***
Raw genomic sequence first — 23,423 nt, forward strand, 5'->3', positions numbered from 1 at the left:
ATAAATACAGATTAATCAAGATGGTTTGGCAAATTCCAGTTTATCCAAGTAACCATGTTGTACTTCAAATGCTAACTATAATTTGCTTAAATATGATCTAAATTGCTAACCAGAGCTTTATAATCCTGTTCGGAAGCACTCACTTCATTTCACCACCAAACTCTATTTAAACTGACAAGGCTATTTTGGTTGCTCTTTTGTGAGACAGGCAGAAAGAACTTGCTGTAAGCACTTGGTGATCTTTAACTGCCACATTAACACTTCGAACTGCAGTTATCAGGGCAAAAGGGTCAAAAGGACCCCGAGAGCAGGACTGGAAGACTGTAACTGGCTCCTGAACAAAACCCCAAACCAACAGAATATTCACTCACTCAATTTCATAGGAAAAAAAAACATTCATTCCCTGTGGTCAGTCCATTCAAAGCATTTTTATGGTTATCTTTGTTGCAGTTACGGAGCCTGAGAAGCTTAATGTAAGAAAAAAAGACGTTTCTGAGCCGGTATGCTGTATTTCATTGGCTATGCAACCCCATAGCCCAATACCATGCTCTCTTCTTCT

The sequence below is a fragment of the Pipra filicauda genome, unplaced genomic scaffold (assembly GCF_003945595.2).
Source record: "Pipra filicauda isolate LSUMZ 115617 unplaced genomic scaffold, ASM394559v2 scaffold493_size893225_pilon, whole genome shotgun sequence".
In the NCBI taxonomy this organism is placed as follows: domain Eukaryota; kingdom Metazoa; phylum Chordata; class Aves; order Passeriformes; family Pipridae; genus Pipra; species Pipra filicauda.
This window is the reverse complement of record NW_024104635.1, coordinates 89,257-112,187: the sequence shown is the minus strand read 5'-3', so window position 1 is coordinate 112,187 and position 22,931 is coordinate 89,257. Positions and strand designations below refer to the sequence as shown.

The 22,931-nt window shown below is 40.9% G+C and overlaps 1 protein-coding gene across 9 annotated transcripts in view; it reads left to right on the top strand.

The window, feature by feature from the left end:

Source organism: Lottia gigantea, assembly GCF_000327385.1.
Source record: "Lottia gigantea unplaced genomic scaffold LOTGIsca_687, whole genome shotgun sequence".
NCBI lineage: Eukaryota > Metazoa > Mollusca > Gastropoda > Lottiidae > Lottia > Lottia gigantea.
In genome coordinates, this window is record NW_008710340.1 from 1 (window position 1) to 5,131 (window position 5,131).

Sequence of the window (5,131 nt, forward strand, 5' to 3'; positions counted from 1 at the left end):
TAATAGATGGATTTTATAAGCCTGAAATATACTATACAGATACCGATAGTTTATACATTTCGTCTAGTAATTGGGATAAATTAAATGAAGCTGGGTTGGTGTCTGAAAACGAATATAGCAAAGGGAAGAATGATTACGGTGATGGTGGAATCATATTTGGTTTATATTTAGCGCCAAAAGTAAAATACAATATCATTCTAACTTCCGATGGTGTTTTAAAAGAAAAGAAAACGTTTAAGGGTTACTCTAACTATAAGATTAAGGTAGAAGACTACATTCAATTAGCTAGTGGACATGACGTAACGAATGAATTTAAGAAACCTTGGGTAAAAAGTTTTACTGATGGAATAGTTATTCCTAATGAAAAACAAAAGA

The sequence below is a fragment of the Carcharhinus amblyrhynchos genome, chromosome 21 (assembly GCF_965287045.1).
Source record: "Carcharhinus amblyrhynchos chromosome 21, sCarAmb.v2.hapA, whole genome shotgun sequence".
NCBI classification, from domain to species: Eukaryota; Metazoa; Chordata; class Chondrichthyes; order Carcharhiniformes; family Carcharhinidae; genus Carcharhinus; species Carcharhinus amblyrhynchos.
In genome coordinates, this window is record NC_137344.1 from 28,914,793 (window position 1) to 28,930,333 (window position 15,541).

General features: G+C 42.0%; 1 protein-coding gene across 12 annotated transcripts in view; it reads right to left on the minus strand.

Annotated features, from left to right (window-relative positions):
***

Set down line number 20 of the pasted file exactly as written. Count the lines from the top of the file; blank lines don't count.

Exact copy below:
Annotated features, from left to right (window-relative positions):